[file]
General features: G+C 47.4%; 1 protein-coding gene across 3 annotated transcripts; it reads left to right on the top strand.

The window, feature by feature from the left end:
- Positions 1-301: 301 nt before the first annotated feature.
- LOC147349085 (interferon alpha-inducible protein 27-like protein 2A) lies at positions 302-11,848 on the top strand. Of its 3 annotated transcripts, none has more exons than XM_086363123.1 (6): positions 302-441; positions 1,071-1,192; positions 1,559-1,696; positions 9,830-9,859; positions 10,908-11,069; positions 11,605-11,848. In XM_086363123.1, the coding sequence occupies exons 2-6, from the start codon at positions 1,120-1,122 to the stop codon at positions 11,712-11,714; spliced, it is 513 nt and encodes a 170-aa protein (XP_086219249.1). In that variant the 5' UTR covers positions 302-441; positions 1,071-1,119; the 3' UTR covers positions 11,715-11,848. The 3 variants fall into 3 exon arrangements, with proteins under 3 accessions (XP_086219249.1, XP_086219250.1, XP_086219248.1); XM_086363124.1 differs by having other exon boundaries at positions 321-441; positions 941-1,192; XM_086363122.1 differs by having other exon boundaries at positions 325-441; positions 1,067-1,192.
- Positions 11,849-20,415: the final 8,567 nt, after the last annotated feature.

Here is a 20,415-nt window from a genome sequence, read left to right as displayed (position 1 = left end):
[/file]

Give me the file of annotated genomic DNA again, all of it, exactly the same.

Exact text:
General features: G+C 47.4%; 1 protein-coding gene across 3 annotated transcripts; it reads left to right on the top strand.

The window, feature by feature from the left end:
- Positions 1-301: 301 nt before the first annotated feature.
- LOC147349085 (interferon alpha-inducible protein 27-like protein 2A) lies at positions 302-11,848 on the top strand. Of its 3 annotated transcripts, none has more exons than XM_086363123.1 (6): positions 302-441; positions 1,071-1,192; positions 1,559-1,696; positions 9,830-9,859; positions 10,908-11,069; positions 11,605-11,848. In XM_086363123.1, the coding sequence occupies exons 2-6, from the start codon at positions 1,120-1,122 to the stop codon at positions 11,712-11,714; spliced, it is 513 nt and encodes a 170-aa protein (XP_086219249.1). In that variant the 5' UTR covers positions 302-441; positions 1,071-1,119; the 3' UTR covers positions 11,715-11,848. The 3 variants fall into 3 exon arrangements, with proteins under 3 accessions (XP_086219249.1, XP_086219250.1, XP_086219248.1); XM_086363124.1 differs by having other exon boundaries at positions 321-441; positions 941-1,192; XM_086363122.1 differs by having other exon boundaries at positions 325-441; positions 1,067-1,192.
- Positions 11,849-20,415: the final 8,567 nt, after the last annotated feature.

Here is a 20,415-nt window from a genome sequence, read left to right as displayed (position 1 = left end):